• “Yet if our human rights law proves ‘vexatious’ for politicians, it shows it’s doing its job. It’s not supposed to be suspended at their convenience – it should be universal and indelible.”

    Maybe not at “their convenience” but it (or at least part of it) is designed to be suspended at times of emergency of which War may well be one (I’m sure the first time it is suspended there will be a case that ends at the Supreme Court which will clarify).

    I think there is a misnomer that this will makes the armed forced unaccountable. This is far from the truth as they would still operates within their respective discipline laws (the Army Act, Queens Regulations for the Royal Navy etc) and the Geneva Conventions – none of which can be suspended.

    Where I think service personnel require specific protection is where they are operating within their Rules of Engagement (these change according to Theatre and circumstance) and are generally handed to the individual printed on a card. They should be able to trust that these are within the applicable laws and regulations – soldiers are not Lawyers and shouldn’t have to question such a general written instruction. From memory a member of the Parachute Regiment was sent to prison for an incident in Northern Ireland where he was demonstrably following his ROI which transpired to be indefensible in a Criminal Court.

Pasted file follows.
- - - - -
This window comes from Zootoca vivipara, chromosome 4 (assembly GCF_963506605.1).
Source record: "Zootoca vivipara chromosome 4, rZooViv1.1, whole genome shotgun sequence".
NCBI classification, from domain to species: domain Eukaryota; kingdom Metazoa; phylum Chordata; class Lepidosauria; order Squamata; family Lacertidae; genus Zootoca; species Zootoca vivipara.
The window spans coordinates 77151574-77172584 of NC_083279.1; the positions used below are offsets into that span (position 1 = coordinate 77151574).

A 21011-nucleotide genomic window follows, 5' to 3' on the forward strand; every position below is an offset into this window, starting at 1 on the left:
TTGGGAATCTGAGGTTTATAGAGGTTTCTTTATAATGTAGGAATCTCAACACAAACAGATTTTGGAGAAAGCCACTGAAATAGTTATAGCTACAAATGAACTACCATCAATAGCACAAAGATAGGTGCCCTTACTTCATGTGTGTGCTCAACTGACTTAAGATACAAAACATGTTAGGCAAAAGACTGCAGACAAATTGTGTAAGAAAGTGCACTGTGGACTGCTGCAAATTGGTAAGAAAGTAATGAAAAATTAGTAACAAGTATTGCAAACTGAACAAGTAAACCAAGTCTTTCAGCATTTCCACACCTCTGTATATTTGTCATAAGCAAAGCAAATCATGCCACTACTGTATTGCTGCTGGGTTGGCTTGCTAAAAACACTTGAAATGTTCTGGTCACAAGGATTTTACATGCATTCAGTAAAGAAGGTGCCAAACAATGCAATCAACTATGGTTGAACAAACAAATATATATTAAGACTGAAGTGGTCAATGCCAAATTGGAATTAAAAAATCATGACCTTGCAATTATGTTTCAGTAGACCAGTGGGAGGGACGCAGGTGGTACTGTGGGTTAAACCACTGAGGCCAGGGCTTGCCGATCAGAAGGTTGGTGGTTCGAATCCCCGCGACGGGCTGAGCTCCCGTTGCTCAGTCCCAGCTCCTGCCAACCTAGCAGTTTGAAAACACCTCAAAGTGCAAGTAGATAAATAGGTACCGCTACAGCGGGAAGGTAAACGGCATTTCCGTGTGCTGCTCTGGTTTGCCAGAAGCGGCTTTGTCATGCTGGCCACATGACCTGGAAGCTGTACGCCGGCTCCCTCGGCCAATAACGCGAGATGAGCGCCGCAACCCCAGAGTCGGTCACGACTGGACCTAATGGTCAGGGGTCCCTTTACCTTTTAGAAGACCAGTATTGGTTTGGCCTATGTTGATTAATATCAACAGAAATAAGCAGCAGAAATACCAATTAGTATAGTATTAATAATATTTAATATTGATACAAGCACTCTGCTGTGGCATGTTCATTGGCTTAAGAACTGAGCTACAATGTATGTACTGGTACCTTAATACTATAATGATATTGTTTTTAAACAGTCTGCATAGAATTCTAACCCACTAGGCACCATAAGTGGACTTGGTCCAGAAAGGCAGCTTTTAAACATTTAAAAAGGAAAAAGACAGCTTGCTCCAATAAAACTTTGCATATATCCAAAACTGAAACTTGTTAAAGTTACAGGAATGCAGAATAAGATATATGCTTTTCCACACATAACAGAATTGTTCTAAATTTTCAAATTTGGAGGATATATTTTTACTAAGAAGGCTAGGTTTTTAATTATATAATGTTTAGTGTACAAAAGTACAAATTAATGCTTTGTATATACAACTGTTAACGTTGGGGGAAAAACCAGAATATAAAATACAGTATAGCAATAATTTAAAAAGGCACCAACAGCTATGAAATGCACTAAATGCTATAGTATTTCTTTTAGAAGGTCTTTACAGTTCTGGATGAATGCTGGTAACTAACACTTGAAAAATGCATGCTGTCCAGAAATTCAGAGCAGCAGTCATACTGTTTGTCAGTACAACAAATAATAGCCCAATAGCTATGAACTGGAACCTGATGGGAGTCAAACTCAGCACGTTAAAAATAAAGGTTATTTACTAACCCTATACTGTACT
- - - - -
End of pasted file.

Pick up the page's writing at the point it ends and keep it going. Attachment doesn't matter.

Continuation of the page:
The same is true for when following other standard practices which later are decided to breach Human Rights. Covering heads of prisoners was taught as standard when I was serving in the 80’s and 90’s. We can all accept that now, unless in exceptional circumstances, this is outlawed, but individual service personnel should not be investigated unless they have continued the practice after being ordered not to.

    I would not wish to provide service personnel with a blanket Nuremberg defence of “following orders”, but I do think that once issued ROI they should be covered if they are followed.